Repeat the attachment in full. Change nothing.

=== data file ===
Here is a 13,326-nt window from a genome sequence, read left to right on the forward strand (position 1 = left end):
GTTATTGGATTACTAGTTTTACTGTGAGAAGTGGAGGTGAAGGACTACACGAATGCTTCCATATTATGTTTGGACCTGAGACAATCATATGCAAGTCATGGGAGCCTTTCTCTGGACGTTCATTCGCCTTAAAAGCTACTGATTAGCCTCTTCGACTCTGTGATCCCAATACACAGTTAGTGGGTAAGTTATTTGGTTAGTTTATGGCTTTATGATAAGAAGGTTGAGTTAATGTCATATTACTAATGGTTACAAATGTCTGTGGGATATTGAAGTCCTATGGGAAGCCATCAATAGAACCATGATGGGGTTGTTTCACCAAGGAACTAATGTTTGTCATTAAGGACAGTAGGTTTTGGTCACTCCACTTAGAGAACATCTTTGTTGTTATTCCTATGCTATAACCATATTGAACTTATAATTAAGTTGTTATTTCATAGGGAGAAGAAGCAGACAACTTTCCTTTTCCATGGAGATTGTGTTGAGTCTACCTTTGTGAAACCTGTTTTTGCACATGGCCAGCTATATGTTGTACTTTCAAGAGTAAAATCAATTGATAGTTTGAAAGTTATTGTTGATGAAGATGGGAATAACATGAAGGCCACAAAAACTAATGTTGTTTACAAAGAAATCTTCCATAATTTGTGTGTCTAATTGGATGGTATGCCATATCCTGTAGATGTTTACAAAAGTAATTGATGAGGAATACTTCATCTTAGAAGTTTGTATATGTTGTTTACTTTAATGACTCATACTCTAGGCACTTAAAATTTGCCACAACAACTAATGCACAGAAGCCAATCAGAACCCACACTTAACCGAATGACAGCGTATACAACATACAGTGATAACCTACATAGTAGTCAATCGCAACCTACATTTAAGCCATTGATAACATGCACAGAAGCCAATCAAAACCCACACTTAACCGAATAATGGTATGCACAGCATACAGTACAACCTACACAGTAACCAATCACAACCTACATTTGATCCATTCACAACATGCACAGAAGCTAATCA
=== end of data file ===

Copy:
Here is a 13,326-nt window from a genome sequence, read left to right on the forward strand (position 1 = left end):
GTTATTGGATTACTAGTTTTACTGTGAGAAGTGGAGGTGAAGGACTACACGAATGCTTCCATATTATGTTTGGACCTGAGACAATCATATGCAAGTCATGGGAGCCTTTCTCTGGACGTTCATTCGCCTTAAAAGCTACTGATTAGCCTCTTCGACTCTGTGATCCCAATACACAGTTAGTGGGTAAGTTATTTGGTTAGTTTATGGCTTTATGATAAGAAGGTTGAGTTAATGTCATATTACTAATGGTTACAAATGTCTGTGGGATATTGAAGTCCTATGGGAAGCCATCAATAGAACCATGATGGGGTTGTTTCACCAAGGAACTAATGTTTGTCATTAAGGACAGTAGGTTTTGGTCACTCCACTTAGAGAACATCTTTGTTGTTATTCCTATGCTATAACCATATTGAACTTATAATTAAGTTGTTATTTCATAGGGAGAAGAAGCAGACAACTTTCCTTTTCCATGGAGATTGTGTTGAGTCTACCTTTGTGAAACCTGTTTTTGCACATGGCCAGCTATATGTTGTACTTTCAAGAGTAAAATCAATTGATAGTTTGAAAGTTATTGTTGATGAAGATGGGAATAACATGAAGGCCACAAAAACTAATGTTGTTTACAAAGAAATCTTCCATAATTTGTGTGTCTAATTGGATGGTATGCCATATCCTGTAGATGTTTACAAAAGTAATTGATGAGGAATACTTCATCTTAGAAGTTTGTATATGTTGTTTACTTTAATGACTCATACTCTAGGCACTTAAAATTTGCCACAACAACTAATGCACAGAAGCCAATCAGAACCCACACTTAACCGAATGACAGCGTATACAACATACAGTGATAACCTACATAGTAGTCAATCGCAACCTACATTTAAGCCATTGATAACATGCACAGAAGCCAATCAAAACCCACACTTAACCGAATAATGGTATGCACAGCATACAGTACAACCTACACAGTAACCAATCACAACCTACATTTGATCCATTCACAACATGCACAGAAGCTAATCA